Blockchain presents many capabilities including the ability to automate these tasks. Provided rules are set, once those rules enter the distributed system they could be managed by remaining parties even after the party that created them is no longer around. This is the “digital asset” approach that makes Blockchain so appealing. There are 3rd party solutions like PACE technology group’s iLok which does provide solutions that overcome this, but not all developers utilize PACE authorizing platform as their security method of choice. PACE has realized this dilemma and recently launched their own cloud solution which is a major appeal to many vetted users who’ve dealt with the shortcomings of their previously local-only approach to “key” management.
The Game of Pickle
The industry is on the cusp of an entirely new paradigm. Long have we been rooted in an economy that is controlled by market and regulation. These endeavors are the forerunners to a new era that could finally break the economy free and be more directly controlled by supply and demand. There are lots of promising enterprises ahead, but the road to hell was paved with good intentions. We’re caught running back and forth between the desire to solve the problems of piracy and the ever-increasing labor demands. The issues facing this new vehicle are raising fears that it could cost us more than some might see it to be worth.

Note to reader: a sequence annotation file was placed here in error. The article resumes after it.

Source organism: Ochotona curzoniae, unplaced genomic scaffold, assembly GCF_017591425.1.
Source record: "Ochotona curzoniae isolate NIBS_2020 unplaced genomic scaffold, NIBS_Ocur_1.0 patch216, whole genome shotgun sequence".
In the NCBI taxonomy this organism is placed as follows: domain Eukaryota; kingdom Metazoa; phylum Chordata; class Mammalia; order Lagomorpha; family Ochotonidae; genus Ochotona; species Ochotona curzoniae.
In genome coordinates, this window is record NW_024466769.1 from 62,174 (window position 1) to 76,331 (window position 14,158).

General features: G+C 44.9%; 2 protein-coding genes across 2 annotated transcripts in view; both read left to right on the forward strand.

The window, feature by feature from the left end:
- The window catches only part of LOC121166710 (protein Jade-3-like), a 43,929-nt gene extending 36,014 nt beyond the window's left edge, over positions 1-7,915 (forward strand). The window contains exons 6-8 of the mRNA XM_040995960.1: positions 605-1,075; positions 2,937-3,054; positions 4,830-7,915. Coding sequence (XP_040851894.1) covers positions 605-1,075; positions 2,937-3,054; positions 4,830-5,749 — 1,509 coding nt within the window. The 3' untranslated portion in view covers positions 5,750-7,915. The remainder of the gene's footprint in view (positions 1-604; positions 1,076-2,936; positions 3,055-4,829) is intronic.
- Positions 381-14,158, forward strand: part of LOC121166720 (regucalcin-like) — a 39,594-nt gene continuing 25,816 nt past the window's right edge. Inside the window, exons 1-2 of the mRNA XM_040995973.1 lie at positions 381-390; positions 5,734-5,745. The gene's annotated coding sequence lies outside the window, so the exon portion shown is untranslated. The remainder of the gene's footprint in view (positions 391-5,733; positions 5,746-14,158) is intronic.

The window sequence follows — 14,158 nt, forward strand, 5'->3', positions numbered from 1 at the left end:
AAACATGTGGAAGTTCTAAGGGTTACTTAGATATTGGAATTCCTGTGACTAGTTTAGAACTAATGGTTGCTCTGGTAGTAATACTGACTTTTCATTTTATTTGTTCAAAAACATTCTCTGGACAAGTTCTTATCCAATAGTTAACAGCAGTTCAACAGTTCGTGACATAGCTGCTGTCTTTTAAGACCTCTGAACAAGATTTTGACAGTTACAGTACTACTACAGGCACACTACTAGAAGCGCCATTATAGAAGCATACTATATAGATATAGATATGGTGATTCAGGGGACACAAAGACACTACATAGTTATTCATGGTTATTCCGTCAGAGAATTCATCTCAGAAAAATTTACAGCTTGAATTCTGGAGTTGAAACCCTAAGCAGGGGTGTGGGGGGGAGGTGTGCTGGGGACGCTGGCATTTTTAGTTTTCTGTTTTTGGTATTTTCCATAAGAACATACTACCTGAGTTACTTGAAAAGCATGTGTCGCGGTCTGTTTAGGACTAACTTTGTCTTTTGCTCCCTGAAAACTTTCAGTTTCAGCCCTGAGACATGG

My hope is that we can overcome any divisiveness that would separate us into camps of those wanting and needing the new approach, and those that may be afraid of its success because they believe it would threaten their position. This shift won’t happen overnight. DotBC is one of many projects in the works and any one of them could fail to make it to market with a viable platform. Regardless, these endeavors are signaling a definitive transformation in the distance.
Medium – Traditional Music Industry Approach vs. What’s Coming… Benj Rogers, Oct. 29, 2017
Ripple – Don’t Believe All the Hype 2: The Limitations of the Bitcoin Blockchain. Danny Aranda, Apr. 10, 2017
Coindesk – What are Blockchain’s Issues and Limitations? Nolan Bauerle
Quartz – Imogen Heap wants to use blockchain technology to revolutionize the music industry. Lily Kuo, Feb. 19, 2016
Cakewalk – Gibson Brands announcement Regarding Cakewalk Inc. Nov 21, 2017